Parameter Passing Mechanisms
All programming languages have a notion of a procedure, but they can differ in how these procedures get their arguments. In this section, we shall consider how the actual parameters (the parameters used in the call of a procedure) are associated with the formal parameters (those used in the procedure definition). Which mechanism is used determines how the calling-sequence code treats parameters. The great majority of languages use either "call-by-value," or "call-by-reference," or both. We shall explain these terms, and another method known as "call-by-name," that is primarily of historical interest.
In call-by-value, the actual parameter is evaluated (if it is an expression) or copied (if it is a variable). The value is placed in the location belonging to the corresponding formal parameter of the called procedure. This method is used in C and Java, and is a common option in C , as well as in most other languages. Call-by-value has the effect that all computation involving the formal parameters done by the called procedure is local to that procedure, and the actual parameters themselves cannot be changed.
Note, however, that in C we can pass a pointer to a variable to allow that variable to be changed by the callee. Likewise, array names passed as parameters in C, C , or Java give the called procedure what is in effect a pointer or reference to the array itself. Thus, if a is the name of an array of the calling procedure, and it is passed by value to corresponding formal parameter x, then an assignment such as x [ i ] = 2 really changes the array element a. The reason is that, although x gets a copy of the value of a, that value is really a pointer to the beginning of the area of the store where the array named a is located.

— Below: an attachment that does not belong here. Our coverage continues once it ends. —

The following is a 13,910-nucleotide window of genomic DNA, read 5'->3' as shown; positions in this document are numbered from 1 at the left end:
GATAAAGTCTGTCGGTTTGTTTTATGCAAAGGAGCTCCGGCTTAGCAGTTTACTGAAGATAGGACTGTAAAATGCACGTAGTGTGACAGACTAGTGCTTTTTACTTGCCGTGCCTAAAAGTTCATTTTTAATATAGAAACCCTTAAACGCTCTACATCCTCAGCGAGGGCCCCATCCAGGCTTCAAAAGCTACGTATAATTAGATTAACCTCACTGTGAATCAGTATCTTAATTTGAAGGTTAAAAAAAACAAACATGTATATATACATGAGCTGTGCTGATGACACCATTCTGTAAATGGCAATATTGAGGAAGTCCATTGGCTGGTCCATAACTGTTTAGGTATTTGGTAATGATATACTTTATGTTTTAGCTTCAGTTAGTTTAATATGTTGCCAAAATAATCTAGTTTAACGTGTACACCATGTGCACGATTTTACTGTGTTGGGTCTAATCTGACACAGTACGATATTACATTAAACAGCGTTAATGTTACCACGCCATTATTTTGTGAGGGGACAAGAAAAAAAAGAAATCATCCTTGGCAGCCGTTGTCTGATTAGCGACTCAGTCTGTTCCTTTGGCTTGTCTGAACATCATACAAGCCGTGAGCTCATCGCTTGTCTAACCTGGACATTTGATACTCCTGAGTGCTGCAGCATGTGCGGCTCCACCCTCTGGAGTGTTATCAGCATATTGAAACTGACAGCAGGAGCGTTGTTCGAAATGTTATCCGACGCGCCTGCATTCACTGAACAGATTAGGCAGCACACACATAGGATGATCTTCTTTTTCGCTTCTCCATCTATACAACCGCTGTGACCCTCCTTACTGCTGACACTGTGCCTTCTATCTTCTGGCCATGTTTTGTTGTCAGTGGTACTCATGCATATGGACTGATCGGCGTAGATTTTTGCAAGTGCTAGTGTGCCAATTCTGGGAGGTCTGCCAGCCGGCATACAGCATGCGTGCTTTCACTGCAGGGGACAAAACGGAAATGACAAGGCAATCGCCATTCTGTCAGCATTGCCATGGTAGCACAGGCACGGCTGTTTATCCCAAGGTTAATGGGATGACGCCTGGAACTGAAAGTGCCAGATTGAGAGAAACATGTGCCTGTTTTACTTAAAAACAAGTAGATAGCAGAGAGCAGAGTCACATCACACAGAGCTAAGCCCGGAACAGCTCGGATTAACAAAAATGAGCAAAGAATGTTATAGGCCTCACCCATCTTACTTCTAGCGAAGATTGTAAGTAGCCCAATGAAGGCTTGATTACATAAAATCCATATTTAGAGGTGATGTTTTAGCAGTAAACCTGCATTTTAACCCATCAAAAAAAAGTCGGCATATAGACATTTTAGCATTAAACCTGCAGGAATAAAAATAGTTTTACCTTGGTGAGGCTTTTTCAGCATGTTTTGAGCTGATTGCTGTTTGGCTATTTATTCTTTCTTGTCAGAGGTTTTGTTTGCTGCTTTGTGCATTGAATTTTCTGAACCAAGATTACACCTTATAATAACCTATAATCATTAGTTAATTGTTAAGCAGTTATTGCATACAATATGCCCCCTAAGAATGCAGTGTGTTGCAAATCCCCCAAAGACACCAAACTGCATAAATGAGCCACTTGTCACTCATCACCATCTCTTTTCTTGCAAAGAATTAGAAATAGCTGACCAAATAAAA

Similarly, in Java, many variables are really references, or pointers, to the things they stand for. This observation applies to arrays, strings, and objects of all classes. Even though Java uses call-by-value exclusively, whenever we pass the name of an object to a called procedure, the value received by that procedure is in effect a pointer to the object. Thus, the called procedure is able to affect the value of the object itself.
In call-by-reference, the address of the actual parameter is passed to the callee as the value of the corresponding formal parameter. Uses of the formal parameter in the code of the callee are implemented by following this pointer to the location indicated by the caller. Changes to the formal parameter thus appear as changes to the actual parameter. If the actual parameter is an expression, however, then the expression is evaluated before the call, and its value stored in a location of its own. Changes to the formal parameter change this location, but can have no effect on the data of the caller.
Call-by-reference is used for "ref" parameters in C and is an option in many other languages. It is almost essential when the formal parameter is a large object, array, or structure. The reason is that strict call-by-value requires that the caller copy the entire actual parameter into the space belonging to the corresponding formal parameter. This copying gets expensive when the parameter is large. As we noted when discussing call-by-value, languages such as Java solve the problem of passing arrays, strings, or other objects by copying only a reference to those objects. The effect is that Java behaves as if it used call-by-reference for anything other than a basic type such as an integer or real.
A third mechanism — call-by-name — was used in the early programming language Algol 60. It requires that the callee execute as if the actual parameter were substituted literally for the formal parameter in the code of the callee, as if the formal parameter were a macro standing for the actual parameter (with renaming of local names in the called procedure, to keep them distinct). When the actual parameter is an expression rather than a variable, some unintuitive behaviors occur, which is one reason this mechanism is not favored today.